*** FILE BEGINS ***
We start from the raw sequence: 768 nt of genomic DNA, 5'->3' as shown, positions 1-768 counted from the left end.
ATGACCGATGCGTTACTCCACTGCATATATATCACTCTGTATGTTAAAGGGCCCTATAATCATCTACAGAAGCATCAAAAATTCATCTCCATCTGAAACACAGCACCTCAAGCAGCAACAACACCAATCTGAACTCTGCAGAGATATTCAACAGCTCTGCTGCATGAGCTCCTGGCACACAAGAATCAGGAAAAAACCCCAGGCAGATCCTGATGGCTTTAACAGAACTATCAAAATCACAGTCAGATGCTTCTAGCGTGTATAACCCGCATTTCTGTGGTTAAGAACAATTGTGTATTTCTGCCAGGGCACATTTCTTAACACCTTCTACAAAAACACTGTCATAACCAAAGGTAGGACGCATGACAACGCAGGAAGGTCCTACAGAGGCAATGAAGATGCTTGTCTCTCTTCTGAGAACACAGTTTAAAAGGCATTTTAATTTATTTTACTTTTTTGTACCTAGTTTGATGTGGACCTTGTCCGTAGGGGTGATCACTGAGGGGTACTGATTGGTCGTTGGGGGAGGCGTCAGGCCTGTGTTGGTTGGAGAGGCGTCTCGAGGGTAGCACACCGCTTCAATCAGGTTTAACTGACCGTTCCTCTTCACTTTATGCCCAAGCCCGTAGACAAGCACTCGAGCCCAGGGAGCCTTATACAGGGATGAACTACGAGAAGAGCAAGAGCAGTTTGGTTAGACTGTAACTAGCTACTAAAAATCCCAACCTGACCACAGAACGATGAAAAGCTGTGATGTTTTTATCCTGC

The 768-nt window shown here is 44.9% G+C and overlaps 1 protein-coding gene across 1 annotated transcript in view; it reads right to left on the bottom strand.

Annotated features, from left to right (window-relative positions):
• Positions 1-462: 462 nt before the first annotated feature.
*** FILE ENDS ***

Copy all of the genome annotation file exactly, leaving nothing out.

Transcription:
We start from the raw sequence: 768 nt of genomic DNA, 5'->3' as shown, positions 1-768 counted from the left end.
ATGACCGATGCGTTACTCCACTGCATATATATCACTCTGTATGTTAAAGGGCCCTATAATCATCTACAGAAGCATCAAAAATTCATCTCCATCTGAAACACAGCACCTCAAGCAGCAACAACACCAATCTGAACTCTGCAGAGATATTCAACAGCTCTGCTGCATGAGCTCCTGGCACACAAGAATCAGGAAAAAACCCCAGGCAGATCCTGATGGCTTTAACAGAACTATCAAAATCACAGTCAGATGCTTCTAGCGTGTATAACCCGCATTTCTGTGGTTAAGAACAATTGTGTATTTCTGCCAGGGCACATTTCTTAACACCTTCTACAAAAACACTGTCATAACCAAAGGTAGGACGCATGACAACGCAGGAAGGTCCTACAGAGGCAATGAAGATGCTTGTCTCTCTTCTGAGAACACAGTTTAAAAGGCATTTTAATTTATTTTACTTTTTTGTACCTAGTTTGATGTGGACCTTGTCCGTAGGGGTGATCACTGAGGGGTACTGATTGGTCGTTGGGGGAGGCGTCAGGCCTGTGTTGGTTGGAGAGGCGTCTCGAGGGTAGCACACCGCTTCAATCAGGTTTAACTGACCGTTCCTCTTCACTTTATGCCCAAGCCCGTAGACAAGCACTCGAGCCCAGGGAGCCTTATACAGGGATGAACTACGAGAAGAGCAAGAGCAGTTTGGTTAGACTGTAACTAGCTACTAAAAATCCCAACCTGACCACAGAACGATGAAAAGCTGTGATGTTTTTATCCTGC

The 768-nt window shown here is 44.9% G+C and overlaps 1 protein-coding gene across 1 annotated transcript in view; it reads right to left on the bottom strand.

Annotated features, from left to right (window-relative positions):
• Positions 1-462: 462 nt before the first annotated feature.